After letting the cream sit, pour it into the glass jar. Don’t worry if it has a slightly sour smell. Put the lid on the jar. Now we have to shake the jar, but we don’t want to just start shaking it wildly. We want to watch what is happening. Give it one good hard shake about once every second. Watch carefully. For the first few minutes, not much will happen. Then suddenly, you will feel something solid hit the jar when you shake it. Look inside and you will see a large lump of butter. Give it a few more hard jolts and your butter should be ready.

Open the jar and look carefully. Around the butter is a thin, white liquid, which is commonly known as buttermilk. If you have ever had buttermilk biscuits, this is what they are made with. Pour off the buttermilk and add some cold water to the jar. Swirl it around a bit and then pour it off. Repeat this a few times, until the water remains clear. Drain all the water and put the lump of butter into a small bowl.

At this point, you have sweet cream butter, which is wonderful on hot bread or fresh biscuits. If you prefer salted butter, simply sprinkle some salt into the butter and stir it in. At this point, treat the butter just as you would the butter you get from the store.

That was quite yummy, but how and why did it work? First, we have to know a bit about milk. If you have ever been lucky enough to have milk fresh from the cow, you know that if you let it sit for a while, the cream floats to the top. That is because milk contains lots of tiny globules of milk fat, each surrounded by a thin membrane. Imagine tiny balloons filled with butter instead of air. Because the milk fat (butter) is lighter than the liquid, they tend to float. The cream that rises to the top is really a very high concentration of these fat globules floating on the milk. The milk from the grocery does not do this because it has been homogenized, a process that makes the fat globules small enough to keep them mixed evenly in the milk.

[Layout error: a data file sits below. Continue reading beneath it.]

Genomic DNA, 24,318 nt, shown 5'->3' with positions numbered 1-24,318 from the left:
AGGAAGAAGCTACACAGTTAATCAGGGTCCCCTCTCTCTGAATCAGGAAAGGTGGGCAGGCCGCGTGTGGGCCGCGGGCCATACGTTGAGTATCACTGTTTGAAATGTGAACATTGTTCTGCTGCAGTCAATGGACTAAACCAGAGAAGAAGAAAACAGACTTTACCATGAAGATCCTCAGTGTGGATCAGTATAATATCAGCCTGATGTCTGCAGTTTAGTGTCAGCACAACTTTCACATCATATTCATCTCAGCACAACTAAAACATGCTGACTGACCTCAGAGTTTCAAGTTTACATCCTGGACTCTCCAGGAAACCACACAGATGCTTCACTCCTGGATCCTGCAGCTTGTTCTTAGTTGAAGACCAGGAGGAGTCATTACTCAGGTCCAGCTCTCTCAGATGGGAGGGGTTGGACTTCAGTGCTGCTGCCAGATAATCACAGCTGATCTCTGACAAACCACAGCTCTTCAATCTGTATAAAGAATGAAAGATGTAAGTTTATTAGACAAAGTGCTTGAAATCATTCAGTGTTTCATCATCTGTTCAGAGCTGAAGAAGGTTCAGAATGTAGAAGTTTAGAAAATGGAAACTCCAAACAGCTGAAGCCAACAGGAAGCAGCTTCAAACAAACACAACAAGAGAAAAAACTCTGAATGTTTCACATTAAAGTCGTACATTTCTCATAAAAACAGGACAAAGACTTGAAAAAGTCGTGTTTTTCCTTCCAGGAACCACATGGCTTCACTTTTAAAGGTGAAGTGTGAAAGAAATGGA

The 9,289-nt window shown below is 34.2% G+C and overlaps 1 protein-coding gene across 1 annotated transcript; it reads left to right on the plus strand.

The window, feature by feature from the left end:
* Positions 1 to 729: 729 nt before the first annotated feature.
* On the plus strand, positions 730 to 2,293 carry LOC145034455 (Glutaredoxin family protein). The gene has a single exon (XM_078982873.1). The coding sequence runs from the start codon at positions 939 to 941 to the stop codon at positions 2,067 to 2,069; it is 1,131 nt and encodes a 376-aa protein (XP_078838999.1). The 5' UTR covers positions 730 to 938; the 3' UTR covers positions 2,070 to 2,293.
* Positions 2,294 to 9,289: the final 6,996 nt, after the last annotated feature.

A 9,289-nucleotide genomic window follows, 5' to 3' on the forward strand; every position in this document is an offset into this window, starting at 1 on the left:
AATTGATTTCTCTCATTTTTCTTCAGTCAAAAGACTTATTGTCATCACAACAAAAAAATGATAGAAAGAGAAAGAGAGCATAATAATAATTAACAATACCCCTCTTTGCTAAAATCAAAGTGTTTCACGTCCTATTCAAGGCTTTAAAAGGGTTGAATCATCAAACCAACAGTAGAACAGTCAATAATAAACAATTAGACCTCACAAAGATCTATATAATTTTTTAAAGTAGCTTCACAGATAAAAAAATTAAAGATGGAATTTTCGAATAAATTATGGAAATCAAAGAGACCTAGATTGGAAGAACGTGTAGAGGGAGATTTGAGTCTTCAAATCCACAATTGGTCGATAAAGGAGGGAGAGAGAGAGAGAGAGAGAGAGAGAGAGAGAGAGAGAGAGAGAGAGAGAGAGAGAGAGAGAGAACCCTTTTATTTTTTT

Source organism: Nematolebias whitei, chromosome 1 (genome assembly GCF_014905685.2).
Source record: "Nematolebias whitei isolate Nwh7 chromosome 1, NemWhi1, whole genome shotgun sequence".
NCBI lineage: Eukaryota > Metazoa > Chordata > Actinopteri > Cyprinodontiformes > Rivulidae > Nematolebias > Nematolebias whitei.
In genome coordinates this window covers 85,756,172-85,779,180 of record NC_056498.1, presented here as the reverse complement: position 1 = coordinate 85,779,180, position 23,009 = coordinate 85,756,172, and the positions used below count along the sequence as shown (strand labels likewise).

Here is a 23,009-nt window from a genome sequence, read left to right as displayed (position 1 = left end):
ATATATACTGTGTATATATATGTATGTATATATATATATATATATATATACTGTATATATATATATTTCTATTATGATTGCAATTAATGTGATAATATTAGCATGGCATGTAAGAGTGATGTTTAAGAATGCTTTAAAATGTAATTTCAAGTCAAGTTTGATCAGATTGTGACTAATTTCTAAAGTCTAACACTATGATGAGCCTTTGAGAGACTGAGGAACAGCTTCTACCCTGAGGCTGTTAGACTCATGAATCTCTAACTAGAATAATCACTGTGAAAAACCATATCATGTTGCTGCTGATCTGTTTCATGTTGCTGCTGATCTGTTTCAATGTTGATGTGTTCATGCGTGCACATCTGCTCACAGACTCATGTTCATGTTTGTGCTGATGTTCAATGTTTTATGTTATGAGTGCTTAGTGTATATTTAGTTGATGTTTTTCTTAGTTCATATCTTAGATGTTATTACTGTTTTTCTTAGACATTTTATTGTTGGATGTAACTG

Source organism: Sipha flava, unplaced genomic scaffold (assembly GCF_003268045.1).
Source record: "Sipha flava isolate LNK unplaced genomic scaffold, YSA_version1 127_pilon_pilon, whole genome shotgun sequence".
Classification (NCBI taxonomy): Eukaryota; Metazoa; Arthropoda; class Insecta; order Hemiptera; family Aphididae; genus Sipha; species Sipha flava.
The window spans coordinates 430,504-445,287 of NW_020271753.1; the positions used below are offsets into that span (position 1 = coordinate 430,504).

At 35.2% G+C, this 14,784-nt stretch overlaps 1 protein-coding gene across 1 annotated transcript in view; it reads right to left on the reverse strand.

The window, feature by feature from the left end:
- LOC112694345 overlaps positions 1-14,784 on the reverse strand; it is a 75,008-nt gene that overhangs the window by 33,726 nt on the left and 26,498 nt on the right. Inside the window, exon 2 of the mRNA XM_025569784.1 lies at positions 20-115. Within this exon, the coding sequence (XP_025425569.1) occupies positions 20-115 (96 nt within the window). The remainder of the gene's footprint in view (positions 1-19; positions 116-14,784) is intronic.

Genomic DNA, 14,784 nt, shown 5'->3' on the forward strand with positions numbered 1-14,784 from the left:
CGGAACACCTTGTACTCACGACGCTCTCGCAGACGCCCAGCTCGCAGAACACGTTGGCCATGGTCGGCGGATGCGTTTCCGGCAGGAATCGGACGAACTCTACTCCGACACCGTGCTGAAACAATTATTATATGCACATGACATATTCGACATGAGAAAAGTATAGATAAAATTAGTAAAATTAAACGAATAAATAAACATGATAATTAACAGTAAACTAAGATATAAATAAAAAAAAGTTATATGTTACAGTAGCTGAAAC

We left the cream out of the refrigerator overnight for two reasons. First, it helps the fat in the globules to form crystals. These crystals will help to break the membrane when we shake the cream. Imagine a water balloon with shards of glass inside. One jolt would cause the glass to slice through the balloon. That is what we want to happen.

Letting the cream sit at room temperature does something else. It allows lactic acid bacteria to grow. We think of bacteria as a bad thing, but many of them are quite useful. These bacteria make the cream more acidic, which prevents the growth of harmful bacteria. They also produce chemicals that give the butter a stronger and richer flavor.

When you shake the cream, some of the globules slam into the glass and break open. Soon, the cream is filled with tiny globs of butter. As these tiny bits of butter bump into each other, they stick together. The lumps of butter get larger and larger, as more and more globules are ripped open. Very quickly, you have one large lump of butter and a small amount of liquid buttermilk. I was amazed at how little liquid was left once the butter formed.

You will probably notice that the color of your butter is more pale that the stuff you buy at the store. Some manufacturers add yellow color, but a lot depends on what the cows are eating. Cows that eat grass get lots of a chemical called carotene, which adds a yellow color to the butter.